Characteristics of the sample are shown in Table Table1.1. The four anthropometric measurements differed significantly according to sex, but not always in the same direction, namely percent body fat and skinfold thickness were higher for females than males, but BMI and waist circumference were higher for males. These differences suggest a different measurement model should be used for males and females. The CRS were clearly higher for females than males.

Table 1
Characteristic of the Studied Population

Measurement model for adiposity and adiposity change

Results are given in Table Table2.2. Analyses by sex showed that the covariations of the four baseline anthropometric measurements were correctly explained by latent adiposity with RMSEA between 0.00 and 0.16 and NFI between 0.97 and 0.99. The coefficients of determination R2, i.e., the squared standardized coefficients and the percentages of variance of each measurement explained by the latent variable were 0.65 for male skinfold thickness, both in 1999 and 2001. They were larger (between 0.83 and 0.96) in all other cases. The model did not fit as well the observations when all subjects were considered together, with RMSEA above 0.55 and NFI below 0.85, reflecting morphological differences between males and females, in addition to adiposity differences. Again this finding justifies the choice of running separate analyses for each sex. By contrast, the relationship between adiposity and anthropometric measurements can be expected to remain the same within each sex at baseline and 2 years later, and thus identical to the relationship between adiposity changes and measurement changes. Indeed, Table Table22 shows that in each sex the loadings were similar in 1999 and 2001. This allowed us to impose equality constraints on these loadings and to consider models where the baseline measurements and their changes depended on the baseline adiposity. The model fits for the baseline measurements and their changes were only slightly modified when using constrained estimates in place of the specific ones: the largest decreases were found for the latent adiposity change, with NFI decreasing from 0.98 to 0.96 among males and from 0.99 to 0.96 among females. The loadings under equality constraints and the standardized coefficients are reported for each sex in Table Table33.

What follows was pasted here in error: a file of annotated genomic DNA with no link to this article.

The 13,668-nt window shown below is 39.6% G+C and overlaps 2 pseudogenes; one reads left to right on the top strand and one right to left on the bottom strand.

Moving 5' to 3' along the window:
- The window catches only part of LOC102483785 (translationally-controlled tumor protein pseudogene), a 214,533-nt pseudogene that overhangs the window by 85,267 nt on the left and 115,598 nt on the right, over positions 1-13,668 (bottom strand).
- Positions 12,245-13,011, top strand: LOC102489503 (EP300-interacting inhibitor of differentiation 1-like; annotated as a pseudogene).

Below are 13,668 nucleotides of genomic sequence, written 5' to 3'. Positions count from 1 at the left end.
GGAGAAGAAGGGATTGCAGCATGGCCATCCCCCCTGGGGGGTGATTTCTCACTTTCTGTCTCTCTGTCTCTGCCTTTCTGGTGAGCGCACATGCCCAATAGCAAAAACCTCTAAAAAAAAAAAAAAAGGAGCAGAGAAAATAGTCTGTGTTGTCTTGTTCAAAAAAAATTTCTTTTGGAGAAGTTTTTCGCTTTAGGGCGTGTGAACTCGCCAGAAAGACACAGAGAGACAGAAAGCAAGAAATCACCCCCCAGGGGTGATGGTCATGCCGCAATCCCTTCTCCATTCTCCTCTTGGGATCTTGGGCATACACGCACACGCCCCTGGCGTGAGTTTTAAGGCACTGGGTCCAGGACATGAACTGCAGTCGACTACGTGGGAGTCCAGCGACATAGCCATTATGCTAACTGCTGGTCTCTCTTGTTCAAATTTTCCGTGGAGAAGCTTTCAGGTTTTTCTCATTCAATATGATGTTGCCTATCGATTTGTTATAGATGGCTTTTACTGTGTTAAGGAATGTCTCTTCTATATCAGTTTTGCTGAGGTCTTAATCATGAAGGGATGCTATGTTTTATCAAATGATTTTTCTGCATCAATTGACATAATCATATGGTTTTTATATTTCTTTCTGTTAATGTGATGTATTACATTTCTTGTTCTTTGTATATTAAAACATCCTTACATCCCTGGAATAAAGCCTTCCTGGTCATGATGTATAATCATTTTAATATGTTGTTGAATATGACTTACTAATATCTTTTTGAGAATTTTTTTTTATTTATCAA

Table 2
Measurement models for 1999 and 2001 evaluations: goodness of fit
Table 3
Global measurement Model: Standardized Loadings of the Two Latent Variables

Longitudinal modeling of adiposity and restrained eating